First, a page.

12. Bill Leonard says:

    In kindergarten, I was frightened by Hansel and Gretel, I suspect because of the fear that many children have of being abandoned or given away; anybody else ever hear how naughty children would be sold to the gypsies?

    Nevertheless, all the fairy tales were read to my kindergarten class. This was 1948, long before any thought of political correctness crept into the social discourse.

    To be honest, some of the nursery rhymes were more terrifying yet. I vividly remember shivering when the teacher or someone else would recite Little Suckathumb. (For those reared in this kinder, gentler era, Little Suckathumb can’t stop sucking his thumb, and the Long Redlegged Scissorman whips out his shears and cuts off the offending member.)


  13. Roald Dahl’s book, “Revolting Rhymes,” is a favorite with all my children.

    “Oh piglet, you must never trust Young ladies from the upper crust…”

  14. And the feminist part is because, what, Gretel said it out loud? Or was the witch a patriarchical white man in drag?

    Really, if Gretel said that out loud, and managed to push the witch in anyway, then the witch was way too stupid to live.

    In answer to Ricki’s question, the standard Hansel and Gretel has Gretel acting stupid to con the witch into climbing into the oven, and when the witch is in there, she slams the door. Gretel’s cleverness saves her brother.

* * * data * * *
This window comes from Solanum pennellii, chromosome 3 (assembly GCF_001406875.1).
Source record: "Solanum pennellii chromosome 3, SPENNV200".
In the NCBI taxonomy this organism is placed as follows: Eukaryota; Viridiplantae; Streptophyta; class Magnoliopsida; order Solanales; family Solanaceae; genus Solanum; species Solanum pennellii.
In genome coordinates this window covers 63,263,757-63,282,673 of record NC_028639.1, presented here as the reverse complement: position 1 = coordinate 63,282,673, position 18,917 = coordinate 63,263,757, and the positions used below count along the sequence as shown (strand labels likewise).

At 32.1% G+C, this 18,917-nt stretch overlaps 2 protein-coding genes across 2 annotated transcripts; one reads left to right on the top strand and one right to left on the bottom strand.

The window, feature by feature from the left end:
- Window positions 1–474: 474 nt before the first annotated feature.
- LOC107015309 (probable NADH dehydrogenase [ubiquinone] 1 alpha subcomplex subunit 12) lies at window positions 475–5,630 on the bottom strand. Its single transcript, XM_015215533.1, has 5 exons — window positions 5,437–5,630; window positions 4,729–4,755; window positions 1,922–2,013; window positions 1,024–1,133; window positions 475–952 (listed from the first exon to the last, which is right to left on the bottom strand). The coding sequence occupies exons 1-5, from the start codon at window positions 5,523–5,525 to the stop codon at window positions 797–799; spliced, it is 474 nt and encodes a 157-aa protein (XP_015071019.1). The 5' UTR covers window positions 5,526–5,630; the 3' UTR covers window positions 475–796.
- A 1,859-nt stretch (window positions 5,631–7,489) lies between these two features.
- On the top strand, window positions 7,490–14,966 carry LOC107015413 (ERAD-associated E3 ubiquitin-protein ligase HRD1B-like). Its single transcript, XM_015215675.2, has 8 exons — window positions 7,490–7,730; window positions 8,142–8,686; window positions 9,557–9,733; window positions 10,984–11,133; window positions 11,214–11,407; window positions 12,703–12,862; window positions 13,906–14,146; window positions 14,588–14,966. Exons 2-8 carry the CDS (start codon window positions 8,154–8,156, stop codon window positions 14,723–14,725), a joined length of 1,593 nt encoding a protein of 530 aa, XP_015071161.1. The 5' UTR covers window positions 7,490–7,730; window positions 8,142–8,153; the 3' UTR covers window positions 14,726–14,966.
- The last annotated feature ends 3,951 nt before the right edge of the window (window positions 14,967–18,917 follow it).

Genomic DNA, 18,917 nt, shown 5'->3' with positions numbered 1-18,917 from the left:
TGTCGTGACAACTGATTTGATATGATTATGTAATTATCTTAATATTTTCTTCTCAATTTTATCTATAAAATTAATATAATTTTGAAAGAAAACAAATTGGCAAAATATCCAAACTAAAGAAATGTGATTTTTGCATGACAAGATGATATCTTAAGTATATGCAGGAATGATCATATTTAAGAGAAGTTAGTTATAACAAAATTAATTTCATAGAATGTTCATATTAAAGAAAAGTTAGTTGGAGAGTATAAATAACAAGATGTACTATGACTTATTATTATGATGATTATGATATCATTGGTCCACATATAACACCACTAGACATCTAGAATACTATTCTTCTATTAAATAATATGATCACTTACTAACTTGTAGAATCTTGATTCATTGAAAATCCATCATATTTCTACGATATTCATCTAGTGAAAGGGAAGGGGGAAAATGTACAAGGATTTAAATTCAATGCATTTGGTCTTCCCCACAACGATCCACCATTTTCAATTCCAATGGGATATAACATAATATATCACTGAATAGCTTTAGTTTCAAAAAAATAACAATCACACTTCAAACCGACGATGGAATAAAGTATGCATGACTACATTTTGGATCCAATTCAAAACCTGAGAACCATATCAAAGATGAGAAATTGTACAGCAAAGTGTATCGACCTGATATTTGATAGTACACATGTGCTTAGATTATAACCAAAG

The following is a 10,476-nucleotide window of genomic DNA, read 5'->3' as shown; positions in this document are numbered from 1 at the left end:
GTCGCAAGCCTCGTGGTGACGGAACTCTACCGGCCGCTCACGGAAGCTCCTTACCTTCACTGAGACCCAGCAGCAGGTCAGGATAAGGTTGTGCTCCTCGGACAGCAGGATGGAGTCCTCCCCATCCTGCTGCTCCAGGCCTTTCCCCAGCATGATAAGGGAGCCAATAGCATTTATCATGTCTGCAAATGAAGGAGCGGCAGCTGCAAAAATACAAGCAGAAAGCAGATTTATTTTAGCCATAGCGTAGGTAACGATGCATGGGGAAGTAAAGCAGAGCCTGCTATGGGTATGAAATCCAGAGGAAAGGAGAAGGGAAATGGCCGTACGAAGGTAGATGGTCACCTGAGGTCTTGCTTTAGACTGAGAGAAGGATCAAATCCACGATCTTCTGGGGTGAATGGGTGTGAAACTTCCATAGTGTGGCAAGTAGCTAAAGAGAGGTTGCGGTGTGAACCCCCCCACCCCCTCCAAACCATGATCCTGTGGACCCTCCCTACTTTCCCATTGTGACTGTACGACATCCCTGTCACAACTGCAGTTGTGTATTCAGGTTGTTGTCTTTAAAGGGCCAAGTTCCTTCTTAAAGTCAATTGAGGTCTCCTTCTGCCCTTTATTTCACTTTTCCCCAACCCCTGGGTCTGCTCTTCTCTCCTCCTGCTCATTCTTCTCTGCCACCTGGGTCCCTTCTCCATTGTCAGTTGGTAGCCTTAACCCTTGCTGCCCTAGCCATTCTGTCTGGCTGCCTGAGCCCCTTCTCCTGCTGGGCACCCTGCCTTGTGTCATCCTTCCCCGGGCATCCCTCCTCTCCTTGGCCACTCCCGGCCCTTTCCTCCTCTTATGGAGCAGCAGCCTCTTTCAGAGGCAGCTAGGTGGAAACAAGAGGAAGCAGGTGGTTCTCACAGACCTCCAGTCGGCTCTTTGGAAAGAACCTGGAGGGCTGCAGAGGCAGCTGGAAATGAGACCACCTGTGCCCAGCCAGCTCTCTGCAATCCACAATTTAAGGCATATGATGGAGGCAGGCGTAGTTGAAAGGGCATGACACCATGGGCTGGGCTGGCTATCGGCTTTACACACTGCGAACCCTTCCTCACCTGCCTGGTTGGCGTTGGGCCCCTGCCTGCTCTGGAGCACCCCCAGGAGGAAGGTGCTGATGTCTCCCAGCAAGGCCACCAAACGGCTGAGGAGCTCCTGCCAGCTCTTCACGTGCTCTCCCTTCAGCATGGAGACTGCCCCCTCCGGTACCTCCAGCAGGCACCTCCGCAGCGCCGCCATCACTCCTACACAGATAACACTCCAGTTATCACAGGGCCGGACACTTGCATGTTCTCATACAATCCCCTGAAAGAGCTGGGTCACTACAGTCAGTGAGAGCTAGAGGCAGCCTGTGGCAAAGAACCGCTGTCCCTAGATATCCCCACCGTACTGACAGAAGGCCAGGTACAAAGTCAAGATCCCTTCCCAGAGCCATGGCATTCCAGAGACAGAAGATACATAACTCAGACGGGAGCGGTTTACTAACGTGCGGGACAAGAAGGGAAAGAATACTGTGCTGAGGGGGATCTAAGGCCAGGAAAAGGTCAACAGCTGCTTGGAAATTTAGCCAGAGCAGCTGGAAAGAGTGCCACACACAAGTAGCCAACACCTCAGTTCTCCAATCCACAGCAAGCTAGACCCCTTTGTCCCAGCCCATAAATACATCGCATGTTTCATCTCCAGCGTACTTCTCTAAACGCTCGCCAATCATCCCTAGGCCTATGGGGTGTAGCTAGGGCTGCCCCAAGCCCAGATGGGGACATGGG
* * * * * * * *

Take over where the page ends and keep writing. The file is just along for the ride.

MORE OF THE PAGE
15. I get that parents might want to shelter their kids from various sorts of scary things. At the same time, though, these parents obviously still want their kids to engage with these “classic” stories. But the stories are classic in part *because* they are scary.

    And that part – wanting to expose the kid to “the story”, but not the *actual* story – is a psychological quirk I admit I don’t really get.

  16. I remember being very freaked out by these stories and didn’t offer the real versions to my kids until they were about 10, when they could really appreciate scary stuff.

    I think it’s just a matter of age appropriateness.

  17. I hate the thought of us losing old fairy tales. Stories being passed on throughout the ages is part of our lives, our heritage. It didn’t harm me to hear these stories when I was little and I don’t think it will hurt our children. As adults, we need to chose the appropriate age when they can hear these stories and understand that they are just fairy tales.